Richard Bell's Wild West Yorkshire nature diary
Wednesday, 17th January, 2007
On the day last month when my friend Martin and I tested out my four Walks around Horbury I got new insight into the way Horbury's St Peter's church relates to the landscape. Every couple of hours, after walking another 3 or 4 mile circuit we found ourselves returning to the church from a different direction. We'd go down into the valley or off towards the next ridge then wind back into the town through the old streets and ginnels. Ginnel is the usual word for a footpath between houses in this part of the world. Sometimes they're 'snickets'.
The 18th century church is a striking classical design by John Carr (1723-1807). Horbury has plenty of attractive old houses and pubs, a few dating back to medieval times but for visual impact the church is unrivalled. On our rounds that day it was the still centre and the rest of the built environment went by in a bit of a blur.
I can't help thinking of it as the Georgian equivalent of a space shuttle. It stands on a much older site; saxon burials have been found nearby.
'You're so sceptically agnostic that you're almost atheist,' said presenter Tony Robinson to Professor Mick Aston (right), on Sunday's edition of Channel 4's Time Team, 'yet you've spent your life excavating sites like this.'
They were excavating a keeill (a small chapel) on the Isle of Mann. The six burials that the team uncovered included 'the stunningly well-preserved remains of a woman, including a knot of plaited hair' dating from c. 590 AD (reconstruction by Victor Ambrus, left) and a stone inscribed with Ogham script (below, right). Ogham experts identified it as 11th-century Gaelic and translated references to 'corner', '50' and 'group', 'gang', 'throng' or possibly 'throng of warriors'.
Aston replied that he is drawn by the energy and activity that always surround religious sites, even though, he admits, he doesn't understand the impulse that led to them being there.
Despite all the high tech gadgets and the teams of excavators, the programme regularly emphasises that to understand an archaeological site you need to walk the country around it. The keeill, for instance, stood inside the circular ditch of a much earlier Bronze-age site which would have been a prominent ridge-top landmark in its time. In today's often cluttered landscapes it's sometimes difficult to spot the way a site fits into its surroundings.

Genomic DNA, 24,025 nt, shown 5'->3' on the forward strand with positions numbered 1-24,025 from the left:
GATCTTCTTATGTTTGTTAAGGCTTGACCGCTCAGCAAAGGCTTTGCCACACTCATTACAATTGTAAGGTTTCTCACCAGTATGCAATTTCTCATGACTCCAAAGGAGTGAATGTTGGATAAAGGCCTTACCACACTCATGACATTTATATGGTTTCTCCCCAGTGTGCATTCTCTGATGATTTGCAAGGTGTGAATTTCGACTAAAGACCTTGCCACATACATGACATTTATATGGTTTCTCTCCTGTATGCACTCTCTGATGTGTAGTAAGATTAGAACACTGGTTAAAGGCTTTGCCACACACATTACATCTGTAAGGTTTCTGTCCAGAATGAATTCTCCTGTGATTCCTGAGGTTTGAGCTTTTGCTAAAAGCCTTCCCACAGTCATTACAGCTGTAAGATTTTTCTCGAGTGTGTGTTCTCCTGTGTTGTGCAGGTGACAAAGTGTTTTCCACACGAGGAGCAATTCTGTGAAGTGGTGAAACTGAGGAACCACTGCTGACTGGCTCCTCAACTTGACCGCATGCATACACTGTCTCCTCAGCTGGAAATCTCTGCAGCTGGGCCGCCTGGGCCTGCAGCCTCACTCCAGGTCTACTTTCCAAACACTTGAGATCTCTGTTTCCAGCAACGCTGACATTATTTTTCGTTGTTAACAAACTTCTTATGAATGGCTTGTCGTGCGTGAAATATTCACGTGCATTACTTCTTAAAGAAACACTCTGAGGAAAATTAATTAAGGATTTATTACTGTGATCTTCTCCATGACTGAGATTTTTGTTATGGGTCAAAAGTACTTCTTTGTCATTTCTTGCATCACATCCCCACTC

The photographs are from the Time Team website.
Here's St Peter's church, marked by the white cross, on its hill top setting at the centre of Horbury, as seen on Memory-Map.
Memory-Map is a programme for planning walks and cycle routes. My friend David Stubbs, one half of a Solway Dory canoe building team, uses it to plan canoeing expeditions on the west coast of Scotland.
The version that I've gone for includes Getmapping aerial photographs which makes it a unique way to get to know the lie of the land. It's easy to adjust the vertical scale, as I have here, and change the lighting to emphasise particular features.
My CD of the 1:25,000 Ordnance Survey map for West Yorkshire arrived today. With this version, you can specify your own selection of up to 2,500 km from the OS Explorer map, which neatly covers the county.
You can display the map itself as 3D model of the landscape then swivel around, change view point and zoom in and out to spot features and relationships that you wouldn't easily see on a regular map.
I remember occasionally making 3D contour maps out of cardboard or expanded polystyrene ceiling tiles to give myself a feel for an area I was exploring. This is so much more versatile and accurate: I feel that it's what computers were made for.
You can mark a route on the map then switch to 3D to see a fly-through of it.
'Watch out!' warns the manual, 'If you suffer from motion sickness, you might need one of those bags from the seat pocket in front of you!